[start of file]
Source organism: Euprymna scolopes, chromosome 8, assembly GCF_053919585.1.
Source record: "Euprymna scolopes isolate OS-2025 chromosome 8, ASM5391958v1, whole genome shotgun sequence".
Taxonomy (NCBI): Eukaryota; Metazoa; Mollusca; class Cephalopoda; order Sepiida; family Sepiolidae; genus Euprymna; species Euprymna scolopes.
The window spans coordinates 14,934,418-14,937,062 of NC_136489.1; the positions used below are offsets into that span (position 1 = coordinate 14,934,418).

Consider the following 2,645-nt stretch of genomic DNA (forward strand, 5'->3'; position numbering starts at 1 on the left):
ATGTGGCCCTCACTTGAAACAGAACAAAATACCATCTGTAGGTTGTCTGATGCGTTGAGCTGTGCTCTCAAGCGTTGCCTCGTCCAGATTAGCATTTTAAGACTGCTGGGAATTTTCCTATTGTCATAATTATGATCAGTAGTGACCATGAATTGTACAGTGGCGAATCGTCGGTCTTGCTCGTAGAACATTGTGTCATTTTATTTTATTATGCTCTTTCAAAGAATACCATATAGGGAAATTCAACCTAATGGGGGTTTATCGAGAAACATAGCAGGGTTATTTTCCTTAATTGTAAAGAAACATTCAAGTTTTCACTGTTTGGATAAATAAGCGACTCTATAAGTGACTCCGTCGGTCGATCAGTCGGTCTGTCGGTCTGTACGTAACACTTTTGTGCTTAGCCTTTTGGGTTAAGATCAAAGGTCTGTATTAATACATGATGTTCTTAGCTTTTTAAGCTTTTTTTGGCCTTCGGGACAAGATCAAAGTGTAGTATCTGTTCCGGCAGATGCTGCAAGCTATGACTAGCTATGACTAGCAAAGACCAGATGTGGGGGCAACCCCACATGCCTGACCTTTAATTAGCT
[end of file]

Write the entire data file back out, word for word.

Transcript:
Source organism: Euprymna scolopes, chromosome 8, assembly GCF_053919585.1.
Source record: "Euprymna scolopes isolate OS-2025 chromosome 8, ASM5391958v1, whole genome shotgun sequence".
Taxonomy (NCBI): Eukaryota; Metazoa; Mollusca; class Cephalopoda; order Sepiida; family Sepiolidae; genus Euprymna; species Euprymna scolopes.
The window spans coordinates 14,934,418-14,937,062 of NC_136489.1; the positions used below are offsets into that span (position 1 = coordinate 14,934,418).

Consider the following 2,645-nt stretch of genomic DNA (forward strand, 5'->3'; position numbering starts at 1 on the left):
ATGTGGCCCTCACTTGAAACAGAACAAAATACCATCTGTAGGTTGTCTGATGCGTTGAGCTGTGCTCTCAAGCGTTGCCTCGTCCAGATTAGCATTTTAAGACTGCTGGGAATTTTCCTATTGTCATAATTATGATCAGTAGTGACCATGAATTGTACAGTGGCGAATCGTCGGTCTTGCTCGTAGAACATTGTGTCATTTTATTTTATTATGCTCTTTCAAAGAATACCATATAGGGAAATTCAACCTAATGGGGGTTTATCGAGAAACATAGCAGGGTTATTTTCCTTAATTGTAAAGAAACATTCAAGTTTTCACTGTTTGGATAAATAAGCGACTCTATAAGTGACTCCGTCGGTCGATCAGTCGGTCTGTCGGTCTGTACGTAACACTTTTGTGCTTAGCCTTTTGGGTTAAGATCAAAGGTCTGTATTAATACATGATGTTCTTAGCTTTTTAAGCTTTTTTTGGCCTTCGGGACAAGATCAAAGTGTAGTATCTGTTCCGGCAGATGCTGCAAGCTATGACTAGCTATGACTAGCAAAGACCAGATGTGGGGGCAACCCCACATGCCTGACCTTTAATTAGCT